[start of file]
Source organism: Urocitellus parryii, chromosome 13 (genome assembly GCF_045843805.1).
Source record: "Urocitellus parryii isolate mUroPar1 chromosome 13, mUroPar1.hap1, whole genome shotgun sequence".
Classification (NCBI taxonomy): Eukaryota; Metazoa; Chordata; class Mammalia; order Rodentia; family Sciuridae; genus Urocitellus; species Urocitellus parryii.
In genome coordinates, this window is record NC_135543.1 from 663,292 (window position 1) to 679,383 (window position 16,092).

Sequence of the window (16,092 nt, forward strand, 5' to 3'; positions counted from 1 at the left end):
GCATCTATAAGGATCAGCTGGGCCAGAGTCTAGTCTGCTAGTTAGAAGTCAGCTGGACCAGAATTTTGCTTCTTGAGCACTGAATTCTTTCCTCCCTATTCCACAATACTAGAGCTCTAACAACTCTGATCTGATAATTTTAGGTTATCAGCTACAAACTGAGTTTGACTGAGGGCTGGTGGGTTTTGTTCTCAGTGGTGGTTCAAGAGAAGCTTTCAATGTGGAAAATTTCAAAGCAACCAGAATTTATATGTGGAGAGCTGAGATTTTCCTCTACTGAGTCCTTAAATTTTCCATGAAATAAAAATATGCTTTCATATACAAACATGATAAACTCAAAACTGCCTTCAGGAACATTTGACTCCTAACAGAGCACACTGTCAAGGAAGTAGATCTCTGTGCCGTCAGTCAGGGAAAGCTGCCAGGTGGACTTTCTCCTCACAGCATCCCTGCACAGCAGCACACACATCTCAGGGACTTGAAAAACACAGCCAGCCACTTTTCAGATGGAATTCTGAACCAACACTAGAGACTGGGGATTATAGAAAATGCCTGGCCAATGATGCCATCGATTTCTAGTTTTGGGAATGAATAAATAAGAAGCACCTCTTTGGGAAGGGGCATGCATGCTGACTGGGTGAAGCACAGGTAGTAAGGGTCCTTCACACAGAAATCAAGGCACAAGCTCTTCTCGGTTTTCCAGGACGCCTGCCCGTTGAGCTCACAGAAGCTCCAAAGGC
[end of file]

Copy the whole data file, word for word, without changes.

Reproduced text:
Source organism: Urocitellus parryii, chromosome 13 (genome assembly GCF_045843805.1).
Source record: "Urocitellus parryii isolate mUroPar1 chromosome 13, mUroPar1.hap1, whole genome shotgun sequence".
Classification (NCBI taxonomy): Eukaryota; Metazoa; Chordata; class Mammalia; order Rodentia; family Sciuridae; genus Urocitellus; species Urocitellus parryii.
In genome coordinates, this window is record NC_135543.1 from 663,292 (window position 1) to 679,383 (window position 16,092).

Sequence of the window (16,092 nt, forward strand, 5' to 3'; positions counted from 1 at the left end):
GCATCTATAAGGATCAGCTGGGCCAGAGTCTAGTCTGCTAGTTAGAAGTCAGCTGGACCAGAATTTTGCTTCTTGAGCACTGAATTCTTTCCTCCCTATTCCACAATACTAGAGCTCTAACAACTCTGATCTGATAATTTTAGGTTATCAGCTACAAACTGAGTTTGACTGAGGGCTGGTGGGTTTTGTTCTCAGTGGTGGTTCAAGAGAAGCTTTCAATGTGGAAAATTTCAAAGCAACCAGAATTTATATGTGGAGAGCTGAGATTTTCCTCTACTGAGTCCTTAAATTTTCCATGAAATAAAAATATGCTTTCATATACAAACATGATAAACTCAAAACTGCCTTCAGGAACATTTGACTCCTAACAGAGCACACTGTCAAGGAAGTAGATCTCTGTGCCGTCAGTCAGGGAAAGCTGCCAGGTGGACTTTCTCCTCACAGCATCCCTGCACAGCAGCACACACATCTCAGGGACTTGAAAAACACAGCCAGCCACTTTTCAGATGGAATTCTGAACCAACACTAGAGACTGGGGATTATAGAAAATGCCTGGCCAATGATGCCATCGATTTCTAGTTTTGGGAATGAATAAATAAGAAGCACCTCTTTGGGAAGGGGCATGCATGCTGACTGGGTGAAGCACAGGTAGTAAGGGTCCTTCACACAGAAATCAAGGCACAAGCTCTTCTCGGTTTTCCAGGACGCCTGCCCGTTGAGCTCACAGAAGCTCCAAAGGC